The United States Is Facing A Mountain Of Corporate Debt

While the U.S. economy appears to be booming, so is the country’s corporate debt, which is a historical and stratospheric high. Easy borrowing – or easy paper money, if you will – has allowed companies to ignore their mounting debts in favor of borrowing more. As of the end of the second quarter 2019, non-financial corporate debt was at $5.7 trillion.

This could easily lead to a corporate slowdown or even recession. Investors are beginning to notice and demand that companies pay down their debts and lower dividend payments instead of adding to it. According to a Bank of America survey, 46 percent of fund managers believe that corporations are overextended with debts. In the same Bank of America survey, more than half of those responding expect the economy to weaken. Some believe that the chances of a recession in the next year is at about 30 percent. Eighty percent of corporate financial officers think that the U.S. will be facing a recession within two years. In the event of an economic slowdown, this tsunami of debt would be even more difficult to pay off. Some companies are taking the situation seriously. Since the recent tax cuts, 37 percent of corporations have diverted their efforts to pay off debts. Prior to the tax cut, only 5 percent were making any visible effort at debt-repayment.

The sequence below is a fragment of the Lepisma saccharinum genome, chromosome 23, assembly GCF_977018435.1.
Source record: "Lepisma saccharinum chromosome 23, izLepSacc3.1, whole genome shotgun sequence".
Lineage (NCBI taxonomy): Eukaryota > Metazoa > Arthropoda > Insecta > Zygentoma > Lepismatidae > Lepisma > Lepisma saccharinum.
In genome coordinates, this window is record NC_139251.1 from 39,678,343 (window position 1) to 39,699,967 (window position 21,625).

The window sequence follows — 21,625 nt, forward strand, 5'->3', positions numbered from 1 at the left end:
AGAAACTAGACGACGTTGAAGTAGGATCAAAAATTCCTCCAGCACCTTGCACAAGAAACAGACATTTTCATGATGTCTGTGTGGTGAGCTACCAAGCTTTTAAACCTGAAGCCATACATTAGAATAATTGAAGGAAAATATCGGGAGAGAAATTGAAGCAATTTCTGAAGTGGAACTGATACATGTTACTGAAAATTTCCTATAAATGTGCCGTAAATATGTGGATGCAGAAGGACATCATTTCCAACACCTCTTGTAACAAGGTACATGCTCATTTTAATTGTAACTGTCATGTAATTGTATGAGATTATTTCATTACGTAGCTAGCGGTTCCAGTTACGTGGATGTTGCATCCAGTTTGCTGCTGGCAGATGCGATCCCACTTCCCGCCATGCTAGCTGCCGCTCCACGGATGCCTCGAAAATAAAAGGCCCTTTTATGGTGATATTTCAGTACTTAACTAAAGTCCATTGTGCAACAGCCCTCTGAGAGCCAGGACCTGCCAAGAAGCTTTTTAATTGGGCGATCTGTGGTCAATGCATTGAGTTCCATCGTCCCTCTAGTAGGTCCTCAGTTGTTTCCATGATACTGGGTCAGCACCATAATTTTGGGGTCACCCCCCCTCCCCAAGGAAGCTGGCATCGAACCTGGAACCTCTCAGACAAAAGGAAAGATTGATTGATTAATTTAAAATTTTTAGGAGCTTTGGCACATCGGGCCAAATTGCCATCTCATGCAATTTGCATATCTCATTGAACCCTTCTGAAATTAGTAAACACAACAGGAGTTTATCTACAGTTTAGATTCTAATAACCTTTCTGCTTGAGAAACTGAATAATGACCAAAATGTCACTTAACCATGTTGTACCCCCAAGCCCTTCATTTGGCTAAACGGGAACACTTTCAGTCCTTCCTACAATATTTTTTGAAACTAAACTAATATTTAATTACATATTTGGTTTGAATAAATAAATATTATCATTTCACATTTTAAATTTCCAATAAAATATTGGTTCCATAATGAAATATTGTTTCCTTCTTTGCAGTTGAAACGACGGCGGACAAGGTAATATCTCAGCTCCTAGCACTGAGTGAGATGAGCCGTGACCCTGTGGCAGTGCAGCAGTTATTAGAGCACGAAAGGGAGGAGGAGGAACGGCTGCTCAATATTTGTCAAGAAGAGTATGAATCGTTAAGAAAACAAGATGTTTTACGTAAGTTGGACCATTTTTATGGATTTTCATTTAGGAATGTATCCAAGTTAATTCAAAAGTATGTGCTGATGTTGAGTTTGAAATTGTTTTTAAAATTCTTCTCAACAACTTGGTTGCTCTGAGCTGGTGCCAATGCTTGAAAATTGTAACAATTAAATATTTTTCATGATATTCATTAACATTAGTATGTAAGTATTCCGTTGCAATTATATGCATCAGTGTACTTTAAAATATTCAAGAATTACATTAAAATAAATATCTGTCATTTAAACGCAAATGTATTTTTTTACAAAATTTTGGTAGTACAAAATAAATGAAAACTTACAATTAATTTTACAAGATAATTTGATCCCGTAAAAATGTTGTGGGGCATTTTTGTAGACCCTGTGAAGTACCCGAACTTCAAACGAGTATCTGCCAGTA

While corporations are struggling to pay off their debt, the recent interest rate hikes have made borrowing more difficult. There have been nine interest rate increases over the past decade, and the Federal Reserves’ own balance sheet has decreased by $400 million during that period. The non-financial corporate debt ratio to GDP is the most alarming since the Great Depression.  One-third of companies are either not rated or rated as junk.

One major concern are bank loans to risky customers, those who are the least likely to be able to repay their loans. More than $1 trillion risky loans are on the books. What happens in the event of a default?

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